As is tradition for Gonzaga women’s basketball, the players clap in unison before heading to half-court together to begin practice.
And as it has been for the past week or so, senior guard Katie Campbell cannot join them there. A left knee injury suffered last week ended her season and cut short her final year at GU. Instead, she sits on a stationary bike off in the corner of the gym.
But she claps all the same. No injury could deny her a place on this team — she’s earned as much, according to her teammates and coaches.
“She's going to go down as one of the great Zags and has done some things that you haven't seen on the court since [former GU guard] Tiffanie Shives,” head coach Lisa Fortier said. “She’s an impressive basketball player and an impressive young woman.”
When Campbell left due to injury late in the fourth quarter against BYU on Feb. 1, a certain somberness set over the Zags after a win that should have been triumphant in every way.
Understandably so, as Campbell was a significant part of arguably the best team in program history. During her three years at GU, after transferring from Ventura College in Oxnard, California, Campbell gradually carved out a special brand of quiet leadership on and off the court — all while fulfilling her responsibilities as a mother to her daughter, Ava.
Beyond her 11 points per game and 43.1% 3-point shooting, she provided hustle and playmaking on both ends of the court.
“Her defense is something that she doesn't get credited enough for,” said junior Jill Townsend, who still touts two black eyes from an elbow to the face during the BYU game. “Everyone can see her 3s, but they don't think how many steals or deflections she gets a game. It's just huge."
Freshman guard Kayleigh Truong has moved into the starting rotation to fill Campbell's vacancy, but it will take a team effort to compensate for her absence.
“No one person's going to step up and fill her entire role,” Townsend said. “That'd be impossible for our team. You can't just fill a role like that.”
Last Saturday, in Moraga, California, the Zags’ winning streak — previously the longest in the nation — was snapped at 21 games by archrival Saint Mary’s. A season-best shooting effort from the Gaels was too much for a team still reeling from the loss of Campbell.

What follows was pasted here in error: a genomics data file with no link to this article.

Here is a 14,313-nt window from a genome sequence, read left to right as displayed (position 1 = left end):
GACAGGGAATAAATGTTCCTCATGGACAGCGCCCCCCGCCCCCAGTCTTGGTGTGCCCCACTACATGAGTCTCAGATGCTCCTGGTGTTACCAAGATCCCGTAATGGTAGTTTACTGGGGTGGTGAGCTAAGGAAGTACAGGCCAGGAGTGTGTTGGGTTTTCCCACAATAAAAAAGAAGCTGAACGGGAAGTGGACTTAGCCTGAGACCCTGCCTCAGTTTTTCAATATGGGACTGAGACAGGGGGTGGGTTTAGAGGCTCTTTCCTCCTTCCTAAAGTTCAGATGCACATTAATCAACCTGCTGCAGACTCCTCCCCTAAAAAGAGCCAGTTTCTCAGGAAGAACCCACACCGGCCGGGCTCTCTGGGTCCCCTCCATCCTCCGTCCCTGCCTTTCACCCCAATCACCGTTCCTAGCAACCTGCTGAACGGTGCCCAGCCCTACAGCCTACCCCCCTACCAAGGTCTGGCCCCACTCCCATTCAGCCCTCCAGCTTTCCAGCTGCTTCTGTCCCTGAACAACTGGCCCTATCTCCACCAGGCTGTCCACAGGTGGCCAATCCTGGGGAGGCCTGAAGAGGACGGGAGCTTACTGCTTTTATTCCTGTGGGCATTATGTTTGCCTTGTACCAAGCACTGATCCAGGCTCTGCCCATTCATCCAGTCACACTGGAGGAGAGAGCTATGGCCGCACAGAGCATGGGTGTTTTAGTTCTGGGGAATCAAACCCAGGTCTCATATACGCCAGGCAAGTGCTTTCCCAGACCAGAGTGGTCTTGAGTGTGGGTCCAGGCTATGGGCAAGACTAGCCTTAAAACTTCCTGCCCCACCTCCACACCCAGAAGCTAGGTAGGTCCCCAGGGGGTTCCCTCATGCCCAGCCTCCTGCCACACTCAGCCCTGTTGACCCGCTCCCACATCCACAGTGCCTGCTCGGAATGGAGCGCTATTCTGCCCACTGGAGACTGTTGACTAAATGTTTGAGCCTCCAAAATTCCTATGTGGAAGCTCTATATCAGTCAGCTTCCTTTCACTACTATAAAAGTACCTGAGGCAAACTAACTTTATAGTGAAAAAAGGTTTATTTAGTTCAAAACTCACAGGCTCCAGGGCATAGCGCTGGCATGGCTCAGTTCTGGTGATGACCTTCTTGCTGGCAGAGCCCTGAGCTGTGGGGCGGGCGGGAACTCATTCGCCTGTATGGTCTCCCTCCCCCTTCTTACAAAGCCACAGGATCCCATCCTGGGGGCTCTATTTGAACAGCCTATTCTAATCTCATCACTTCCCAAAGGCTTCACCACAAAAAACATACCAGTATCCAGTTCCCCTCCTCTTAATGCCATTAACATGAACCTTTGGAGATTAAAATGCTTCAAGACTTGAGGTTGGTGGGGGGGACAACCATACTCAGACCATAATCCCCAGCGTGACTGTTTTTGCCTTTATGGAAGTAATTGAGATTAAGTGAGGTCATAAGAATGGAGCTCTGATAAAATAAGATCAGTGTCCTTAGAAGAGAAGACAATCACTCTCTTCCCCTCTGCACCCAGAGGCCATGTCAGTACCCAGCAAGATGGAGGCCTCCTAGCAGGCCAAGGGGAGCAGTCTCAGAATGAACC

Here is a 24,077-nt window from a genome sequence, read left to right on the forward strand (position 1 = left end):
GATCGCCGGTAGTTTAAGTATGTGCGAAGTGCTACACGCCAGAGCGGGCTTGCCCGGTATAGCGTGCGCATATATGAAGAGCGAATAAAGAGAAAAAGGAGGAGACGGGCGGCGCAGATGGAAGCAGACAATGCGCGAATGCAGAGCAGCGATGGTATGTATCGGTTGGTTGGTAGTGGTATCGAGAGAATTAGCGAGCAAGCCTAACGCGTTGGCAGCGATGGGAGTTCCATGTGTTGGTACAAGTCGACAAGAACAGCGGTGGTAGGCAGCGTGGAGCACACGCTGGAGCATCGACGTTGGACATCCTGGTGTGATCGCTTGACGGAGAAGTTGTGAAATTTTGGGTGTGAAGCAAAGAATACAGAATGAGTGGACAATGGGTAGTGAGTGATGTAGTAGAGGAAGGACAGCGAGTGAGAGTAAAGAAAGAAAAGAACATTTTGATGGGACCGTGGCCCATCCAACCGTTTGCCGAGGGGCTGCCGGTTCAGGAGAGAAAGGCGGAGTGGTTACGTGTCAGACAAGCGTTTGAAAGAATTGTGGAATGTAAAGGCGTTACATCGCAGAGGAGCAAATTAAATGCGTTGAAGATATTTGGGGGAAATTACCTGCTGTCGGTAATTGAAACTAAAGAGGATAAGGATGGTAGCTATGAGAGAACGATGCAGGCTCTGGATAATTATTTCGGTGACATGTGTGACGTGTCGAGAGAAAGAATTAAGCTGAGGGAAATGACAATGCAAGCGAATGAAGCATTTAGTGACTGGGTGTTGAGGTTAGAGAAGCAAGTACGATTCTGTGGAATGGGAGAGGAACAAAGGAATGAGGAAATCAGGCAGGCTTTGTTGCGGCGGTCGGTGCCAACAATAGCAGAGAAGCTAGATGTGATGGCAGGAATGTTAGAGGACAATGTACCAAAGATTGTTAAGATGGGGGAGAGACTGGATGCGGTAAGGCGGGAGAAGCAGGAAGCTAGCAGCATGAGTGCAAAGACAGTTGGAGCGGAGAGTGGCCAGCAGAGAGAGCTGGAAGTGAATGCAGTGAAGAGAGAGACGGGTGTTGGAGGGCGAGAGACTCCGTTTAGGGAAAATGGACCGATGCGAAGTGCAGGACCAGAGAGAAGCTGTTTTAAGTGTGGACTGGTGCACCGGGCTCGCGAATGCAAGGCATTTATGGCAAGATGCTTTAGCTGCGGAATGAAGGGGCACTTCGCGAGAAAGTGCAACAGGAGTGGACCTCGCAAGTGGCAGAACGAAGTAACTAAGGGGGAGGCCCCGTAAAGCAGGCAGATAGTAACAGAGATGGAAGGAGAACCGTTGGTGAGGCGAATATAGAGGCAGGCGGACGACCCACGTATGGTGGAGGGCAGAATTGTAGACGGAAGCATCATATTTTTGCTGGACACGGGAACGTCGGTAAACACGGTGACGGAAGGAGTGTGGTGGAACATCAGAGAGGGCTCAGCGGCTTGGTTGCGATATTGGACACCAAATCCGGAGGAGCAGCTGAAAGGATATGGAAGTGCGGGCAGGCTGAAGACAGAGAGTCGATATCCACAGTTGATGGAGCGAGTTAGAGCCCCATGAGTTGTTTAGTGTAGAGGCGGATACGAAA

“For sure, we beat ourselves,” Townsend said. “Maybe Saint Mary's played the game of their lives. They went 14 for 21 on 3-pointers. But did we make them take tough shots? Did we contest everything? Did we play defense to where they get those open looks from 3?”
The week was already emotional. Now, compounded by its first loss in over two months, GU has no option but to refocus and reset.
“I think our practices have been a little bit quiet, I think we were a little bit down,” Fortier said. “We had last week to mourn the situation and you can't afford to be down anymore. We have to move on.”
But even then, tears welled in Fortier’s eyes when she talked about the senior she said “has always belonged here” mere days ahead of Senior Day on Saturday against Santa Clara.
“[Campbell] works so hard,” Fortier said. “She's so exciting. She gets steals, she's little and chasing people down. She takes charges, she has assists. Those are things that are big-time excitement, in-game momentum changers. I think that people like that about her. She usually does it with a smile, but she's not one to ever quit on anything.”
Those who have been on this team prior to the 2019-20 season are no strangers to such adversity. There’s plenty of similarities to be drawn to last year’s team, which lost Townsend and starting point guard Laura Stockton to season-ending injuries during the West Coast Conference Tournament.
The Zags face University of San Francisco at home tonight, hoping to regain lost momentum and keep moving forward. After all, postseason tournaments are on the road ahead.
“Things will happen, we can’t control it,” senior guard Jessie Loera said. “It's just us coming together as a team, figuring out what we need to do collectively as a group to keep going and keep doing what we do as a team on the court.”